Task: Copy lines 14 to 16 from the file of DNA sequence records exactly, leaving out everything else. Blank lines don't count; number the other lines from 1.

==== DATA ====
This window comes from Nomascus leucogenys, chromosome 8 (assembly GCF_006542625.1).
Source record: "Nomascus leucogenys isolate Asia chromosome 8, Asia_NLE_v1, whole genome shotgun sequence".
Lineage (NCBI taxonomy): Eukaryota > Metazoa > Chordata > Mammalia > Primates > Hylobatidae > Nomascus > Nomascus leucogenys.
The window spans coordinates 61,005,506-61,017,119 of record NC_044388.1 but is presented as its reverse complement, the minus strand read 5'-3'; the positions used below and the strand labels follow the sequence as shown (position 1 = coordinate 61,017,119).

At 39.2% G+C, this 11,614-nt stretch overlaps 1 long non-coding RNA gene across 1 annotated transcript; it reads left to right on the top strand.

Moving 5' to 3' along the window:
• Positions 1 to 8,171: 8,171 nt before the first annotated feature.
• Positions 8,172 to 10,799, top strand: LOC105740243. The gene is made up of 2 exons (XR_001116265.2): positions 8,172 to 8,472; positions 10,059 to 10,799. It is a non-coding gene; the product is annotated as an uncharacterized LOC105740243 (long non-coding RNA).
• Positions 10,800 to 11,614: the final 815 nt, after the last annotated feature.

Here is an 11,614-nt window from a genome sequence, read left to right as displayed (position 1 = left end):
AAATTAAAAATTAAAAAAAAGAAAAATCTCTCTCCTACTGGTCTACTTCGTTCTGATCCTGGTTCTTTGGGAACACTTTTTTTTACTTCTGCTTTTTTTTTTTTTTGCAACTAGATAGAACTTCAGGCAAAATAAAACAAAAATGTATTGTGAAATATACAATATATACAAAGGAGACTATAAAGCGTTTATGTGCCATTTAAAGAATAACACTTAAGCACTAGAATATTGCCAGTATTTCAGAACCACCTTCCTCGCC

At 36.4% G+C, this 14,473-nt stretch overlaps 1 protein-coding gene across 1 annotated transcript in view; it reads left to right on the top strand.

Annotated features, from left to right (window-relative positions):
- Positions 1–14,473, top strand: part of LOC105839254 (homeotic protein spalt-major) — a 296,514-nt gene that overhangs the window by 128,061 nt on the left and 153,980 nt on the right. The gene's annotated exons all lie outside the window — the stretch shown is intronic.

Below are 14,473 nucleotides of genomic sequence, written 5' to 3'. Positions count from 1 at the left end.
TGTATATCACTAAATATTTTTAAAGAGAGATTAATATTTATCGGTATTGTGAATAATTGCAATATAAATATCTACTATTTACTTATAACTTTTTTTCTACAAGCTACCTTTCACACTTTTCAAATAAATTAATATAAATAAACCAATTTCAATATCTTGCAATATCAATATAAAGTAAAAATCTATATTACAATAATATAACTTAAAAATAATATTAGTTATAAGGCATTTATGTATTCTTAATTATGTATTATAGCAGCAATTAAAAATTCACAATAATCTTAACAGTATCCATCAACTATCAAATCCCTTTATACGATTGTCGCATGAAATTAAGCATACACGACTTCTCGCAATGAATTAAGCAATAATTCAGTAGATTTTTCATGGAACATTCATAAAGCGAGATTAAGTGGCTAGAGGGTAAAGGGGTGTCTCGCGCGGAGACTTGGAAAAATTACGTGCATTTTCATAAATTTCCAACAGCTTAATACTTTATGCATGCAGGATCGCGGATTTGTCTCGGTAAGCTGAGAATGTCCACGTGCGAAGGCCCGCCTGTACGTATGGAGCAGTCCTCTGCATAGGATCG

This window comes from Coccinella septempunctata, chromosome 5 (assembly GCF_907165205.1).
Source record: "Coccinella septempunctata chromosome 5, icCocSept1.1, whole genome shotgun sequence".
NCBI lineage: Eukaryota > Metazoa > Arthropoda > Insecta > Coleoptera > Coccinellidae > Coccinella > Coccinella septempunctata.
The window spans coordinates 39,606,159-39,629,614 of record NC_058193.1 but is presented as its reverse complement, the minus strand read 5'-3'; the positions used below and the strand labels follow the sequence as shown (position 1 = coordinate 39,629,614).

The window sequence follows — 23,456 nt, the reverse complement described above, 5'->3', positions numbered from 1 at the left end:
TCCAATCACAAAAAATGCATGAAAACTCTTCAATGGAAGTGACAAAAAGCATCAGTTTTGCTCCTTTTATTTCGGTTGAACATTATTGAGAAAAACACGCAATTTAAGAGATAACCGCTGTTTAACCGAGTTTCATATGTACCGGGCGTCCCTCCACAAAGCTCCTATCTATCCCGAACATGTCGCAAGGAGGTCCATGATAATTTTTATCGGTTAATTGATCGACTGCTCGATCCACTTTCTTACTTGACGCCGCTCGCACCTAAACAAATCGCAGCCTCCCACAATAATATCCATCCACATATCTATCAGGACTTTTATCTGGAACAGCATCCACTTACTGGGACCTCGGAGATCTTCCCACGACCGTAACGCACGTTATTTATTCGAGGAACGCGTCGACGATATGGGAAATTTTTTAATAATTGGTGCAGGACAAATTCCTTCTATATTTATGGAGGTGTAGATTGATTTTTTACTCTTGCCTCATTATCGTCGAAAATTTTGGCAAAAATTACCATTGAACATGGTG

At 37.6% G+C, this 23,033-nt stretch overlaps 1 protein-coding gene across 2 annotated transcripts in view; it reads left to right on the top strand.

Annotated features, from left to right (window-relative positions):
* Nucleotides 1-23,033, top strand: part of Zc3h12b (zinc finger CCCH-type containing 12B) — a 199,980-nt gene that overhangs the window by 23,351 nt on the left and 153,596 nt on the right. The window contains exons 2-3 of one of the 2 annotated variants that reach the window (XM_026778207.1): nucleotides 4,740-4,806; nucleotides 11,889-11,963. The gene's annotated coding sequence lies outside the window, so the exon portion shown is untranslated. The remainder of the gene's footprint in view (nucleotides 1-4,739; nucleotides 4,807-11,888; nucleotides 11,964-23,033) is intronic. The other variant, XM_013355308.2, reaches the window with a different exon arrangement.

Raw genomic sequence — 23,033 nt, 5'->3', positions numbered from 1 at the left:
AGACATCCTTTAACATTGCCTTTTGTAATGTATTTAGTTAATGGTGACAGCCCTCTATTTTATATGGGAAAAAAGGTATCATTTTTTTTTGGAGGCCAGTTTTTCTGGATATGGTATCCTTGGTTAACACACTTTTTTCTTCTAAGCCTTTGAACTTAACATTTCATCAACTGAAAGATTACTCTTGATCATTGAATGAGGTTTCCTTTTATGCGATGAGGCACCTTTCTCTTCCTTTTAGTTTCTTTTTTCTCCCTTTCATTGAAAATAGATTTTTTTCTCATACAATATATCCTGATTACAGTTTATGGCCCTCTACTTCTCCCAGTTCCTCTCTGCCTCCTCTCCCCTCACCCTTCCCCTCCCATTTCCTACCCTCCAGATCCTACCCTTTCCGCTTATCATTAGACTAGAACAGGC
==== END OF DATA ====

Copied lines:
- Positions 1–14,473, top strand: part of LOC105839254 (homeotic protein spalt-major) — a 296,514-nt gene that overhangs the window by 128,061 nt on the left and 153,980 nt on the right. The gene's annotated exons all lie outside the window — the stretch shown is intronic.

Below are 14,473 nucleotides of genomic sequence, written 5' to 3'. Positions count from 1 at the left end.
TGTATATCACTAAATATTTTTAAAGAGAGATTAATATTTATCGGTATTGTGAATAATTGCAATATAAATATCTACTATTTACTTATAACTTTTTTTCTACAAGCTACCTTTCACACTTTTCAAATAAATTAATATAAATAAACCAATTTCAATATCTTGCAATATCAATATAAAGTAAAAATCTATATTACAATAATATAACTTAAAAATAATATTAGTTATAAGGCATTTATGTATTCTTAATTATGTATTATAGCAGCAATTAAAAATTCACAATAATCTTAACAGTATCCATCAACTATCAAATCCCTTTATACGATTGTCGCATGAAATTAAGCATACACGACTTCTCGCAATGAATTAAGCAATAATTCAGTAGATTTTTCATGGAACATTCATAAAGCGAGATTAAGTGGCTAGAGGGTAAAGGGGTGTCTCGCGCGGAGACTTGGAAAAATTACGTGCATTTTCATAAATTTCCAACAGCTTAATACTTTATGCATGCAGGATCGCGGATTTGTCTCGGTAAGCTGAGAATGTCCACGTGCGAAGGCCCGCCTGTACGTATGGAGCAGTCCTCTGCATAGGATCG